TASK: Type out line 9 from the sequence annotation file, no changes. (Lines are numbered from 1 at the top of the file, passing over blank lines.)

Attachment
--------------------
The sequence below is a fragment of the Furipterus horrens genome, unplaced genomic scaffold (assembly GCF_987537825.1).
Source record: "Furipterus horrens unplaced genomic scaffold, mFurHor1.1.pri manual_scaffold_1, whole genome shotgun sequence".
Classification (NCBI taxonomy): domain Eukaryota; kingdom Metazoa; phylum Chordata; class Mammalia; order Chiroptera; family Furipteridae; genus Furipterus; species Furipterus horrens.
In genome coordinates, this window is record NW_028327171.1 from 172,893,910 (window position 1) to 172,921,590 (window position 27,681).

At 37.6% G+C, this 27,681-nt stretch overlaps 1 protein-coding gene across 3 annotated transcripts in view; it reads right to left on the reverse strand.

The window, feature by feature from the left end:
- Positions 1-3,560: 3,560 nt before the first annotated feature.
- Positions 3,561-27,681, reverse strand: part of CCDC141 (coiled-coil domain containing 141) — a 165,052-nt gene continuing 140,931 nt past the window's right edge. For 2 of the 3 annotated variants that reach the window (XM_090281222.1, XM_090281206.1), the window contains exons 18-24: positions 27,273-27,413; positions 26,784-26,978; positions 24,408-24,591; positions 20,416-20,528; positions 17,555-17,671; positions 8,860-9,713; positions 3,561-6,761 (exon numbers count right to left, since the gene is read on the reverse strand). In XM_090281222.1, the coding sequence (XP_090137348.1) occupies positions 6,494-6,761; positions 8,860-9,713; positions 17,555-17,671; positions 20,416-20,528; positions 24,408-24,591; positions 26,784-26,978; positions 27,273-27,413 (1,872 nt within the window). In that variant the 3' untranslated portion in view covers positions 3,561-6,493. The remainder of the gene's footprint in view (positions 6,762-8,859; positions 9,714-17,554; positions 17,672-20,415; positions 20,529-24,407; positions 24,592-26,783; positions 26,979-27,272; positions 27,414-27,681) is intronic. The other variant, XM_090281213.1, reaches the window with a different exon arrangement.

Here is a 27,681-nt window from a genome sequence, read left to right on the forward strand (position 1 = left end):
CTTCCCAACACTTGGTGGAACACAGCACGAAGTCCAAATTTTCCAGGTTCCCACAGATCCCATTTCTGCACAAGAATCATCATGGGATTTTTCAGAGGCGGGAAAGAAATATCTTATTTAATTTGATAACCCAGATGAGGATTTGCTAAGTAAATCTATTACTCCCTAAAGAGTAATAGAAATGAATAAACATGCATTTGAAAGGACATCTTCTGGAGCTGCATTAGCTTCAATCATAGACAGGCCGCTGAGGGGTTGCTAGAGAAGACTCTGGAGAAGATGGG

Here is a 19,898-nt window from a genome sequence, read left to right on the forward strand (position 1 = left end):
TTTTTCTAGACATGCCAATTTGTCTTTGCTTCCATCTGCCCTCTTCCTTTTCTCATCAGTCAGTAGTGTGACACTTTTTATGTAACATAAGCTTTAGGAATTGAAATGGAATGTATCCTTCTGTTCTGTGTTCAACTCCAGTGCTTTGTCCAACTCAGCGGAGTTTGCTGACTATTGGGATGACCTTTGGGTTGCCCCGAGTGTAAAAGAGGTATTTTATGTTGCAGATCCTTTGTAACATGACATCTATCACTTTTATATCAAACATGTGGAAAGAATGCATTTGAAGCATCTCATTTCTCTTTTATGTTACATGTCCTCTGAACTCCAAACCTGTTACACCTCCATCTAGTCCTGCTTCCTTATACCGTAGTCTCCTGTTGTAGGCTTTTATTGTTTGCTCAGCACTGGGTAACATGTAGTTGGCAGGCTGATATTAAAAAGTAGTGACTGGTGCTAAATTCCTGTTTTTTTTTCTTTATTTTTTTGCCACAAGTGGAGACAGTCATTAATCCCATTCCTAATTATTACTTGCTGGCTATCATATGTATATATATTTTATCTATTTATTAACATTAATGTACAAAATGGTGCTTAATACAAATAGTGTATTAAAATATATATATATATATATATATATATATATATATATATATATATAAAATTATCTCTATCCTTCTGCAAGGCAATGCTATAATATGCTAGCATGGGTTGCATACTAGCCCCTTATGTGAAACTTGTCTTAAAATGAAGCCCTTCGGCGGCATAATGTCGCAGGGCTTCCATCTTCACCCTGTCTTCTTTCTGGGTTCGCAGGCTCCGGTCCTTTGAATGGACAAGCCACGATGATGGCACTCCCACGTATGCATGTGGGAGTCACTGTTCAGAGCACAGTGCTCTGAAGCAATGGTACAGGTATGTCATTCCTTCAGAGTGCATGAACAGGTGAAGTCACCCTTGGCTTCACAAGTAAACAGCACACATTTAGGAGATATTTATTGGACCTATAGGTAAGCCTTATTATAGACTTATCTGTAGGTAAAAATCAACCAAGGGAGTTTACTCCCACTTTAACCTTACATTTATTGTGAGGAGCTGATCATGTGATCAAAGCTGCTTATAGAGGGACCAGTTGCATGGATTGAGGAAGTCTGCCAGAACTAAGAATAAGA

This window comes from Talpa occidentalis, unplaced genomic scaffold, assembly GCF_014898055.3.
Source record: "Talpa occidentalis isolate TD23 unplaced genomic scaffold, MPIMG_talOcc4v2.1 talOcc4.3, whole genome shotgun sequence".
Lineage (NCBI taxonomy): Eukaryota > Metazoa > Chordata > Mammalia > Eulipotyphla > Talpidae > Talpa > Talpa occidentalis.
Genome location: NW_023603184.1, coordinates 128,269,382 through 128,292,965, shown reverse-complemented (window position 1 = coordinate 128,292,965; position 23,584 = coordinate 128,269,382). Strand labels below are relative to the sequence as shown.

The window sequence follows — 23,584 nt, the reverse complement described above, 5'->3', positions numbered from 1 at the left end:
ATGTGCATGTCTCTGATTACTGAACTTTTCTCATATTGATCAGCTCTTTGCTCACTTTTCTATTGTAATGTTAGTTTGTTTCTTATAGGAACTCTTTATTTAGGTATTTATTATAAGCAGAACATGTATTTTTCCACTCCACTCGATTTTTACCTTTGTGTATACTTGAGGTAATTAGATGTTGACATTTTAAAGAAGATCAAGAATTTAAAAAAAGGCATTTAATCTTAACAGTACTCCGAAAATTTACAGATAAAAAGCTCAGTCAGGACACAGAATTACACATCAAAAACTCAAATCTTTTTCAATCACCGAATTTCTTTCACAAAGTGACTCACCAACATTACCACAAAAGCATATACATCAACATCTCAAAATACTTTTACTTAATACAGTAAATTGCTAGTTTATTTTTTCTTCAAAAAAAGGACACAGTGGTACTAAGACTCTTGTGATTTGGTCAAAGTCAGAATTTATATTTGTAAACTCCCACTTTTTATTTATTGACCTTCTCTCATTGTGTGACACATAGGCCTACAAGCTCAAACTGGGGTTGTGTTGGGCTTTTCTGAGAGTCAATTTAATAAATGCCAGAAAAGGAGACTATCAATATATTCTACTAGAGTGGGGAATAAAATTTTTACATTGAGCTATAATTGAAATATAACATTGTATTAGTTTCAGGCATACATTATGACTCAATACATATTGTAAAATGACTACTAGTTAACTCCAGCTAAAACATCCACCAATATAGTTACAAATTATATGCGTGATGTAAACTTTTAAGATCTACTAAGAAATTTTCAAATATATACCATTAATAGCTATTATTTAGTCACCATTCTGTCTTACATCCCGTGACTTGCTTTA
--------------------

Here is a 27,681-nt window from a genome sequence, read left to right on the forward strand (position 1 = left end):